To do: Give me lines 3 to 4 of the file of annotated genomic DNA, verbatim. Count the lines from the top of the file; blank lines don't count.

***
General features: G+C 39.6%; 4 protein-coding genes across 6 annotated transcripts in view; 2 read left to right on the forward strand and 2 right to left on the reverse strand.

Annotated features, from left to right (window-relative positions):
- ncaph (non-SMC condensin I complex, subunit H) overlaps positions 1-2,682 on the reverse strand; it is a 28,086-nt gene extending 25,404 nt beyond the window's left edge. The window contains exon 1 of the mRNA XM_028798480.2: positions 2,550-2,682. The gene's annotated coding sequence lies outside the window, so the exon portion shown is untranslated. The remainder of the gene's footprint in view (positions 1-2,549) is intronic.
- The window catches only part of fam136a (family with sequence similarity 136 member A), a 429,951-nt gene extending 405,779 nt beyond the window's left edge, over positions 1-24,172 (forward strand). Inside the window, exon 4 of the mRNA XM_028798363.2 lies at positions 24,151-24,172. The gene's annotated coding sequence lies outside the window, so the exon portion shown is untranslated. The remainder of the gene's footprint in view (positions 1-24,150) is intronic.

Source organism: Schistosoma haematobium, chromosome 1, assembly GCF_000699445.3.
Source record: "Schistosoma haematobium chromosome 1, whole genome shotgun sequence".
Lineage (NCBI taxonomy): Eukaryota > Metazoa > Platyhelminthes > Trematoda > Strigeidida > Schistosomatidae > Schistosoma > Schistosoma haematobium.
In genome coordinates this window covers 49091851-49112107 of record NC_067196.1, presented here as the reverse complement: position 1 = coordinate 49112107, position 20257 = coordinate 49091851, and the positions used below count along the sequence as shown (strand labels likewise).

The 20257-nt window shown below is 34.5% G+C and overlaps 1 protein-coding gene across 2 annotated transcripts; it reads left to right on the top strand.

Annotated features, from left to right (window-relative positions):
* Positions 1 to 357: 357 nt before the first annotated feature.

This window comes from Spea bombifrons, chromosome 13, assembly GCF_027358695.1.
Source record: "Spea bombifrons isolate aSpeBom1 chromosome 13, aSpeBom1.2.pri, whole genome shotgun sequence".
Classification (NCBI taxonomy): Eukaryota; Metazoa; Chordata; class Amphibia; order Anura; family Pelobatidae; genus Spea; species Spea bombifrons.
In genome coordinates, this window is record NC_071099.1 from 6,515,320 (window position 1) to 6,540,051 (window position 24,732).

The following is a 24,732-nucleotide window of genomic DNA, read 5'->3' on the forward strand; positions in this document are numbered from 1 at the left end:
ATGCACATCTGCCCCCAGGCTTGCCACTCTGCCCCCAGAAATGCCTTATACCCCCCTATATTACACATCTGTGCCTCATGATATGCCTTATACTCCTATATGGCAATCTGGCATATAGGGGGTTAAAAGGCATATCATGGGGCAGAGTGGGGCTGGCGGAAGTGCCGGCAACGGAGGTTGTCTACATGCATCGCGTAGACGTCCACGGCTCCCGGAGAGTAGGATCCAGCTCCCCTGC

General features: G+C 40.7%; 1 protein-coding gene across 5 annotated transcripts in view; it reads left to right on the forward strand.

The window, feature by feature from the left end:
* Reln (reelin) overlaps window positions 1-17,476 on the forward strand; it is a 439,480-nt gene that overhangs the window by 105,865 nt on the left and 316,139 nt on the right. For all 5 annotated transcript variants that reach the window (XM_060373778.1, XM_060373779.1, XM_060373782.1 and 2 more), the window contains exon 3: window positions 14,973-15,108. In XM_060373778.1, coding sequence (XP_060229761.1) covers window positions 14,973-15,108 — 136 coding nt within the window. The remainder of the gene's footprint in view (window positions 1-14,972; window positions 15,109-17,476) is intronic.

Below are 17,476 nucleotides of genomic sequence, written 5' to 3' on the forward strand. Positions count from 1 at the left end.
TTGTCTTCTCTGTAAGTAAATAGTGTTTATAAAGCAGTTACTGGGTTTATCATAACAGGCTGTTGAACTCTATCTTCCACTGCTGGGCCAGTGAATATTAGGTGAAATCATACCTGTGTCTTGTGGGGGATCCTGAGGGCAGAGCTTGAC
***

- ncaph (non-SMC condensin I complex, subunit H) overlaps positions 1-2,682 on the reverse strand; it is a 28,086-nt gene extending 25,404 nt beyond the window's left edge. The window contains exon 1 of the mRNA XM_028798480.2: positions 2,550-2,682. The gene's annotated coding sequence lies outside the window, so the exon portion shown is untranslated. The remainder of the gene's footprint in view (positions 1-2,549) is intronic.
- The window catches only part of fam136a (family with sequence similarity 136 member A), a 429,951-nt gene extending 405,779 nt beyond the window's left edge, over positions 1-24,172 (forward strand). Inside the window, exon 4 of the mRNA XM_028798363.2 lies at positions 24,151-24,172. The gene's annotated coding sequence lies outside the window, so the exon portion shown is untranslated. The remainder of the gene's footprint in view (positions 1-24,150) is intronic.